It is yet another object of the present invention to provide a lottery system which allows for a lottery authority to track players and their frequency of play on a database to provide bonus awards and incentives.

It is still another object of the present invention to provide a lottery system which reduces player fatigue by enabling a player to select from a plurality of games on a HTV irrespective of the predetermined outcomes purchased from the lottery authority.

It is a further object of the present invention to provide a lottery system which reduces ticket and validation costs for the lottery authority through electronic batching and reduced claim "events."

It is another object of the present invention to provide a lottery system which makes instant ticket type lottery games attractive to a wider group of participants who enjoy playing games on machines and personal computers.

It is a further object of the present invention to provide a lottery system in which a HTV may be enabled for play and disabled in accordance with its location using a Global Positioning System ("GPS") receiver to facilitate in-flight gaming where the HTV may be prevented from operating unless it is located within a venue that allows for gaming.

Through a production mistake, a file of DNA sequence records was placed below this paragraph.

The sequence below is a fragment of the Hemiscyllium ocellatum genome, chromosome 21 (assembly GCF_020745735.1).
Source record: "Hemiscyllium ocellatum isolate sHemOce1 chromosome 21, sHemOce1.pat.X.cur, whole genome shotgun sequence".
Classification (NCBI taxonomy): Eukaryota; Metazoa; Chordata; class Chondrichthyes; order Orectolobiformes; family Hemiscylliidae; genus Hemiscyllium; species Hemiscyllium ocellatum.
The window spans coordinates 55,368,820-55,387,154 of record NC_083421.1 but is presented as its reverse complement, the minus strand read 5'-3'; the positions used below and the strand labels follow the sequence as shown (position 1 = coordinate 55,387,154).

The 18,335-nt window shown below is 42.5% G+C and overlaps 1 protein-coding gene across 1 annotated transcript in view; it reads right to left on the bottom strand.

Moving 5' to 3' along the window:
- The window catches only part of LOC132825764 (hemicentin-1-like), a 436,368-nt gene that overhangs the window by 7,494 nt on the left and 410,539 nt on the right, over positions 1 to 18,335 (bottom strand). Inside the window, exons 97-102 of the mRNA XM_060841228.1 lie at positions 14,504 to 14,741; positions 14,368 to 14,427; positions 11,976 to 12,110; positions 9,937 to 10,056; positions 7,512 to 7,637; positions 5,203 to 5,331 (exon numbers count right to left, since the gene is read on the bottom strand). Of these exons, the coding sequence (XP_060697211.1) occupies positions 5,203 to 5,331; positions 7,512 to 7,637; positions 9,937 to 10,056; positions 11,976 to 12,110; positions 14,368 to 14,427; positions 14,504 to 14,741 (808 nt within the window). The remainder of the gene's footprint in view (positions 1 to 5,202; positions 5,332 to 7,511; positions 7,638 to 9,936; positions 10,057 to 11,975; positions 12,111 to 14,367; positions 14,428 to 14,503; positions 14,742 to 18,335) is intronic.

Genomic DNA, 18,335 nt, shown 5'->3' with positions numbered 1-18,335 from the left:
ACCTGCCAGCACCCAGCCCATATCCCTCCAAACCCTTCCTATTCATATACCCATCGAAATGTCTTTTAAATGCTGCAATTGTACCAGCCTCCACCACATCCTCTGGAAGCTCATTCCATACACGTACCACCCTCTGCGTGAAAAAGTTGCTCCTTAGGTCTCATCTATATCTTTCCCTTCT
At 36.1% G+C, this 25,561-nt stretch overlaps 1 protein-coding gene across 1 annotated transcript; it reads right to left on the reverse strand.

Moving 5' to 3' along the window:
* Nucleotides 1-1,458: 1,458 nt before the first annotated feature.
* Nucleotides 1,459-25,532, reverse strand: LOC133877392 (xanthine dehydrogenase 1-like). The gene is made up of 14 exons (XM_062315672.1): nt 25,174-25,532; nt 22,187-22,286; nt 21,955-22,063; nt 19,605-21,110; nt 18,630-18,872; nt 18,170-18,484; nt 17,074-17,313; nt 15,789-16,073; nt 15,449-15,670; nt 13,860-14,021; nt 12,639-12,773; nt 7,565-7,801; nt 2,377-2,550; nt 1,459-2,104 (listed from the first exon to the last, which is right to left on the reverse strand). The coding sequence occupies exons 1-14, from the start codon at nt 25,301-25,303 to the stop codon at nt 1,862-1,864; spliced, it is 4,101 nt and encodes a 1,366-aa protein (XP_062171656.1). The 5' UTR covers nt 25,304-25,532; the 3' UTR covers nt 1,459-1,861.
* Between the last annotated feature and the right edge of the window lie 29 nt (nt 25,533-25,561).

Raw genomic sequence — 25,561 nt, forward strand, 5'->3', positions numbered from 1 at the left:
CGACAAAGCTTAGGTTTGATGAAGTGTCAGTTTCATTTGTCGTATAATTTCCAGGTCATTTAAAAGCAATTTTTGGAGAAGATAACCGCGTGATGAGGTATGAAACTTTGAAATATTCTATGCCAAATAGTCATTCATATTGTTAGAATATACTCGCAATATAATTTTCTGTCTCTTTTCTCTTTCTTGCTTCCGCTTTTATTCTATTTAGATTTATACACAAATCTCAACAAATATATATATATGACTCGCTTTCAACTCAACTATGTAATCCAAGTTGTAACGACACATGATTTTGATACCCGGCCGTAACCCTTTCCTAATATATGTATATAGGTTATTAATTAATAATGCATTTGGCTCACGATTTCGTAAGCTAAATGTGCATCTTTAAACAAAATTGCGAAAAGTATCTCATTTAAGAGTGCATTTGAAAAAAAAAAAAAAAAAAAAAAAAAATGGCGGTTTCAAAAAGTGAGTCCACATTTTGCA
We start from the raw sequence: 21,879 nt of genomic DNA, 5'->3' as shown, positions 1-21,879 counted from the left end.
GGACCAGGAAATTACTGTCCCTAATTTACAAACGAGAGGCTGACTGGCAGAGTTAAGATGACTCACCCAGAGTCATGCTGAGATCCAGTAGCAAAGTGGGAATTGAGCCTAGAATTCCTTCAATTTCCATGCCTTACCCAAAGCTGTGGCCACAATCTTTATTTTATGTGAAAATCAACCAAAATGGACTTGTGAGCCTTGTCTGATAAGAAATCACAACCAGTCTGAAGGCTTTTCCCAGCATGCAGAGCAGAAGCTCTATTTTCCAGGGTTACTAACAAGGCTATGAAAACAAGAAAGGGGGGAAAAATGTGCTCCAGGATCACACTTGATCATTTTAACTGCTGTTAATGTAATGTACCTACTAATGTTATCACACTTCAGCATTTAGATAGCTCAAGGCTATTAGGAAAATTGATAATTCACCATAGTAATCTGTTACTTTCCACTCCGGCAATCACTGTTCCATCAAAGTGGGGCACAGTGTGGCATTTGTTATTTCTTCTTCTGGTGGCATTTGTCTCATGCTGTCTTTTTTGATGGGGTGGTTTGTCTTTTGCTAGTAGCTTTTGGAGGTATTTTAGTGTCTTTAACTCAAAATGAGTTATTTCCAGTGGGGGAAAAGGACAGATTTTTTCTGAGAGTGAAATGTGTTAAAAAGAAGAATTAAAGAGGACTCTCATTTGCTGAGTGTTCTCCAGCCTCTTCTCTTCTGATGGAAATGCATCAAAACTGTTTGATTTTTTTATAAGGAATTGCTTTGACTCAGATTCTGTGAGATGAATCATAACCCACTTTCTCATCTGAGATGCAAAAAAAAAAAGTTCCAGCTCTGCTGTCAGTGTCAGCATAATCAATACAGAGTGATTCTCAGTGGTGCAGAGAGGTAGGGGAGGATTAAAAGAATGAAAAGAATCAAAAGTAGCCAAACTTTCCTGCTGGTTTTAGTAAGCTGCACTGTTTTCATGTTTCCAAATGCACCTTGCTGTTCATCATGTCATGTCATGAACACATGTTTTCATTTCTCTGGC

In accordance with the above objects and additional objects that will become apparent hereinafter, the present invention in a first embodiment provides a remote off-line lottery system generally comprised of at least one HTV for revealing "tickets" (outcomes) purchased from a lottery or wagering authority ("lottery authority"); a LCC; and a telecommunications network which provides remote terminal access to the LCC from a plurality of agent terminals ("AT") located at various lottery retailers where the player can go to purchase outcomes and redeem winnings.

The LCC contains software or firmware which generates a randomized prize datastream ("RPD") comprised of a finite series of win/lose outcomes. The aggregate of all winning outcomes in any RPD is a predetermined percentage payout of the total revenues to be generated by the sale of all of the outcomes in the RPD. The LCC stores a record of identification data in memory for registering a plurality of HTVs with the lottery authority and may store information with respect to individual players to allow for bonus awards and incentive programs.